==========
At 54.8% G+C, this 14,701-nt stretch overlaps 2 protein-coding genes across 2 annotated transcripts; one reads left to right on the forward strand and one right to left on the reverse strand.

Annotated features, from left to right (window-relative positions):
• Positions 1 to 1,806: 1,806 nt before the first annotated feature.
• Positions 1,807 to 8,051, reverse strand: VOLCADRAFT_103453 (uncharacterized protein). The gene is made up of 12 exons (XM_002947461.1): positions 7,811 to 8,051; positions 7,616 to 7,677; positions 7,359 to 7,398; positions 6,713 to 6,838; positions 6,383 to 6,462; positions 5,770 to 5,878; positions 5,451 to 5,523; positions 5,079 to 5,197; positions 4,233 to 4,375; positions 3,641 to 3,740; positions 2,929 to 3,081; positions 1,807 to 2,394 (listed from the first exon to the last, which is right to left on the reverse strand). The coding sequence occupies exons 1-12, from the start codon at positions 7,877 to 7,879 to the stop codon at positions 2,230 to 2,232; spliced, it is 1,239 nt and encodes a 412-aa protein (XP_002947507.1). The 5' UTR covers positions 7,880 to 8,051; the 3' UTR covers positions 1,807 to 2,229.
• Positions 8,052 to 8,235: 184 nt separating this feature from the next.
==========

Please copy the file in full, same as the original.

At 54.8% G+C, this 14,701-nt stretch overlaps 2 protein-coding genes across 2 annotated transcripts; one reads left to right on the forward strand and one right to left on the reverse strand.

Annotated features, from left to right (window-relative positions):
• Positions 1 to 1,806: 1,806 nt before the first annotated feature.
• Positions 1,807 to 8,051, reverse strand: VOLCADRAFT_103453 (uncharacterized protein). The gene is made up of 12 exons (XM_002947461.1): positions 7,811 to 8,051; positions 7,616 to 7,677; positions 7,359 to 7,398; positions 6,713 to 6,838; positions 6,383 to 6,462; positions 5,770 to 5,878; positions 5,451 to 5,523; positions 5,079 to 5,197; positions 4,233 to 4,375; positions 3,641 to 3,740; positions 2,929 to 3,081; positions 1,807 to 2,394 (listed from the first exon to the last, which is right to left on the reverse strand). The coding sequence occupies exons 1-12, from the start codon at positions 7,877 to 7,879 to the stop codon at positions 2,230 to 2,232; spliced, it is 1,239 nt and encodes a 412-aa protein (XP_002947507.1). The 5' UTR covers positions 7,880 to 8,051; the 3' UTR covers positions 1,807 to 2,229.
• Positions 8,052 to 8,235: 184 nt separating this feature from the next.